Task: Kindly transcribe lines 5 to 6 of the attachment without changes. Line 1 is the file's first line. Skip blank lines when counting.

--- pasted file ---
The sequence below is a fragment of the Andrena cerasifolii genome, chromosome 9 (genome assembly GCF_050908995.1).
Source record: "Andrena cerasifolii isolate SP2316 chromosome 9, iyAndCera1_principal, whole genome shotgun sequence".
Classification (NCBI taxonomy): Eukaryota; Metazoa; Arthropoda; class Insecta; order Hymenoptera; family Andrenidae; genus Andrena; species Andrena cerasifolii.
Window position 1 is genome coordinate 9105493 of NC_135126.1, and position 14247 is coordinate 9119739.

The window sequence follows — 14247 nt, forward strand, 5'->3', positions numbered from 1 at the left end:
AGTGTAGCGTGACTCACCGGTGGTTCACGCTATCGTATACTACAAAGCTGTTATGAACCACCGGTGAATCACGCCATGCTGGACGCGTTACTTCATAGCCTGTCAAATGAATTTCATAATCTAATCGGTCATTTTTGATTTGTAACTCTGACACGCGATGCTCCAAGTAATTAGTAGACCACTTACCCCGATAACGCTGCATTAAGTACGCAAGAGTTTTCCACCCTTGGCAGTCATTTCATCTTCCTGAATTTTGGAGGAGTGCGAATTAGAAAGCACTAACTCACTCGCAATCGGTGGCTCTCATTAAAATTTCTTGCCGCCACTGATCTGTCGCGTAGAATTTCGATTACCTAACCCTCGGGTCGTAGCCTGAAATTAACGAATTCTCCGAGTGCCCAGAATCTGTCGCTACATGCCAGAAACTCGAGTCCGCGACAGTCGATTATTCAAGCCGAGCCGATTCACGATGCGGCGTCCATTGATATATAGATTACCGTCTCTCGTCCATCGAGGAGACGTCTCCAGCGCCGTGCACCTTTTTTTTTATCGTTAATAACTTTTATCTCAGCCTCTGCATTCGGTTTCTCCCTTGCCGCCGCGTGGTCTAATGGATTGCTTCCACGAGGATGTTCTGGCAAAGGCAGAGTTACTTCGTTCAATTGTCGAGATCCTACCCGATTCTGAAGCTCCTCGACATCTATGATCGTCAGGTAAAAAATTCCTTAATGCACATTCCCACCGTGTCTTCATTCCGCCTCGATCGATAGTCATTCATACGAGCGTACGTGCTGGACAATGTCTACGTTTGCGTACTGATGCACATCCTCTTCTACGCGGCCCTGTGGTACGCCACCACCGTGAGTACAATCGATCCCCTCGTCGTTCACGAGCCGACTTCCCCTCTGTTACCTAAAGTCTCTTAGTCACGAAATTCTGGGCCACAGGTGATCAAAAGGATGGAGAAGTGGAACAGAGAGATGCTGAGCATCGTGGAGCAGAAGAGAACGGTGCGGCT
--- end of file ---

The window sequence follows — 14247 nt, forward strand, 5'->3', positions numbered from 1 at the left end:
AGTGTAGCGTGACTCACCGGTGGTTCACGCTATCGTATACTACAAAGCTGTTATGAACCACCGGTGAATCACGCCATGCTGGACGCGTTACTTCATAGCCTGTCAAATGAATTTCATAATCTAATCGGTCATTTTTGATTTGTAACTCTGACACGCGATGCTCCAAGTAATTAGTAGACCACTTACCCCGATAACGCTGCATTAAGTACGCAAGAGTTTTCCACCCTTGGCAGTCATTTCATCTTCCTGAATTTTGGAGGAGTGCGAATTAGAAAGCACTAACTCACTCGCAATCGGTGGCTCTCATTAAAATTTCTTGCCGCCACTGATCTGTCGCGTAGAATTTCGATTACCTAACCCTCGGGTCGTAGCCTGAAATTAACGAATTCTCCGAGTGCCCAGAATCTGTCGCTACATGCCAGAAACTCGAGTCCGCGACAGTCGATTATTCAAGCCGAGCCGATTCACGATGCGGCGTCCATTGATATATAGATTACCGTCTCTCGTCCATCGAGGAGACGTCTCCAGCGCCGTGCACCTTTTTTTTTATCGTTAATAACTTTTATCTCAGCCTCTGCATTCGGTTTCTCCCTTGCCGCCGCGTGGTCTAATGGATTGCTTCCACGAGGATGTTCTGGCAAAGGCAGAGTTACTTCGTTCAATTGTCGAGATCCTACCCGATTCTGAAGCTCCTCGACATCTATGATCGTCAGGTAAAAAATTCCTTAATGCACATTCCCACCGTGTCTTCATTCCGCCTCGATCGATAGTCATTCATACGAGCGTACGTGCTGGACAATGTCTACGTTTGCGTACTGATGCACATCCTCTTCTACGCGGCCCTGTGGTACGCCACCACCGTGAGTACAATCGATCCCCTCGTCGTTCACGAGCCGACTTCCCCTCTGTTACCTAAAGTCTCTTAGTCACGAAATTCTGGGCCACAGGTGATCAAAAGGATGGAGAAGTGGAACAGAGAGATGCTGAGCATCGTGGAGCAGAAGAGAACGGTGCGGCT